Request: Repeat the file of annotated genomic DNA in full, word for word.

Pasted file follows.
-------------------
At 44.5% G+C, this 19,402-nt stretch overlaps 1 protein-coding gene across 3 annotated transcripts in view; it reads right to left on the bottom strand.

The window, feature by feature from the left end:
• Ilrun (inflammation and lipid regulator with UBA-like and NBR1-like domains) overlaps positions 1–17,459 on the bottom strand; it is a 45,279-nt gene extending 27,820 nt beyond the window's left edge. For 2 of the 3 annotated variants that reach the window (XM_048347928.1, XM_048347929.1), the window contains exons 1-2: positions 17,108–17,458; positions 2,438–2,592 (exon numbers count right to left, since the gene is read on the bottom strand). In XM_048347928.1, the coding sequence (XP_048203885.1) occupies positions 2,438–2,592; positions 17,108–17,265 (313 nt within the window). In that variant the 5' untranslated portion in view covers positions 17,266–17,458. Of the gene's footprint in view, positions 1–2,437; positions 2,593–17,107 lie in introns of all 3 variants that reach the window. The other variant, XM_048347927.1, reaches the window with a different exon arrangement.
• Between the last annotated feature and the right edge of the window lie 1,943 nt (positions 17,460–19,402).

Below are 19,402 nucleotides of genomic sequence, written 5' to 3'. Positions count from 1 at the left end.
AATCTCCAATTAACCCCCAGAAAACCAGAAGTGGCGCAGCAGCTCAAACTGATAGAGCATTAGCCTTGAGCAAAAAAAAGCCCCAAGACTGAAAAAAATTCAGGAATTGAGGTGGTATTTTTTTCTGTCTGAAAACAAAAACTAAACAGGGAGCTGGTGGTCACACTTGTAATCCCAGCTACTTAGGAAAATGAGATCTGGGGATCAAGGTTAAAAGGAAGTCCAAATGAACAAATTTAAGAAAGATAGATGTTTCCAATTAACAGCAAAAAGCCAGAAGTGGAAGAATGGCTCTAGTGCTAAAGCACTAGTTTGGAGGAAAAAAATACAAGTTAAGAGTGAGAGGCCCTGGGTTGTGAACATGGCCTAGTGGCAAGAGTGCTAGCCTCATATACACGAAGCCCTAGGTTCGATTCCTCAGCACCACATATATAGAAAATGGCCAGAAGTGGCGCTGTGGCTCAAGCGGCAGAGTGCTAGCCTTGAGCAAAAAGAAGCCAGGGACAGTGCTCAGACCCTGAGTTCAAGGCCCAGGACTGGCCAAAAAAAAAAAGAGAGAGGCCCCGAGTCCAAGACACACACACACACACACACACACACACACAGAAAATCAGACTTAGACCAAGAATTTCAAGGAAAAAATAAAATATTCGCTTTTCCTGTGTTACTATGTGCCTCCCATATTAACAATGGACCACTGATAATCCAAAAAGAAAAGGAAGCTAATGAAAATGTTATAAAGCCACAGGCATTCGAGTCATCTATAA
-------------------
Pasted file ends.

At 44.5% G+C, this 19,402-nt stretch overlaps 1 protein-coding gene across 3 annotated transcripts in view; it reads right to left on the bottom strand.

The window, feature by feature from the left end:
• Ilrun (inflammation and lipid regulator with UBA-like and NBR1-like domains) overlaps positions 1–17,459 on the bottom strand; it is a 45,279-nt gene extending 27,820 nt beyond the window's left edge. For 2 of the 3 annotated variants that reach the window (XM_048347928.1, XM_048347929.1), the window contains exons 1-2: positions 17,108–17,458; positions 2,438–2,592 (exon numbers count right to left, since the gene is read on the bottom strand). In XM_048347928.1, the coding sequence (XP_048203885.1) occupies positions 2,438–2,592; positions 17,108–17,265 (313 nt within the window). In that variant the 5' untranslated portion in view covers positions 17,266–17,458. Of the gene's footprint in view, positions 1–2,437; positions 2,593–17,107 lie in introns of all 3 variants that reach the window. The other variant, XM_048347927.1, reaches the window with a different exon arrangement.
• Between the last annotated feature and the right edge of the window lie 1,943 nt (positions 17,460–19,402).

Below are 19,402 nucleotides of genomic sequence, written 5' to 3'. Positions count from 1 at the left end.
AATCTCCAATTAACCCCCAGAAAACCAGAAGTGGCGCAGCAGCTCAAACTGATAGAGCATTAGCCTTGAGCAAAAAAAAGCCCCAAGACTGAAAAAAATTCAGGAATTGAGGTGGTATTTTTTTCTGTCTGAAAACAAAAACTAAACAGGGAGCTGGTGGTCACACTTGTAATCCCAGCTACTTAGGAAAATGAGATCTGGGGATCAAGGTTAAAAGGAAGTCCAAATGAACAAATTTAAGAAAGATAGATGTTTCCAATTAACAGCAAAAAGCCAGAAGTGGAAGAATGGCTCTAGTGCTAAAGCACTAGTTTGGAGGAAAAAAATACAAGTTAAGAGTGAGAGGCCCTGGGTTGTGAACATGGCCTAGTGGCAAGAGTGCTAGCCTCATATACACGAAGCCCTAGGTTCGATTCCTCAGCACCACATATATAGAAAATGGCCAGAAGTGGCGCTGTGGCTCAAGCGGCAGAGTGCTAGCCTTGAGCAAAAAGAAGCCAGGGACAGTGCTCAGACCCTGAGTTCAAGGCCCAGGACTGGCCAAAAAAAAAAAGAGAGAGGCCCCGAGTCCAAGACACACACACACACACACACACACACACACAGAAAATCAGACTTAGACCAAGAATTTCAAGGAAAAAATAAAATATTCGCTTTTCCTGTGTTACTATGTGCCTCCCATATTAACAATGGACCACTGATAATCCAAAAAGAAAAGGAAGCTAATGAAAATGTTATAAAGCCACAGGCATTCGAGTCATCTATAA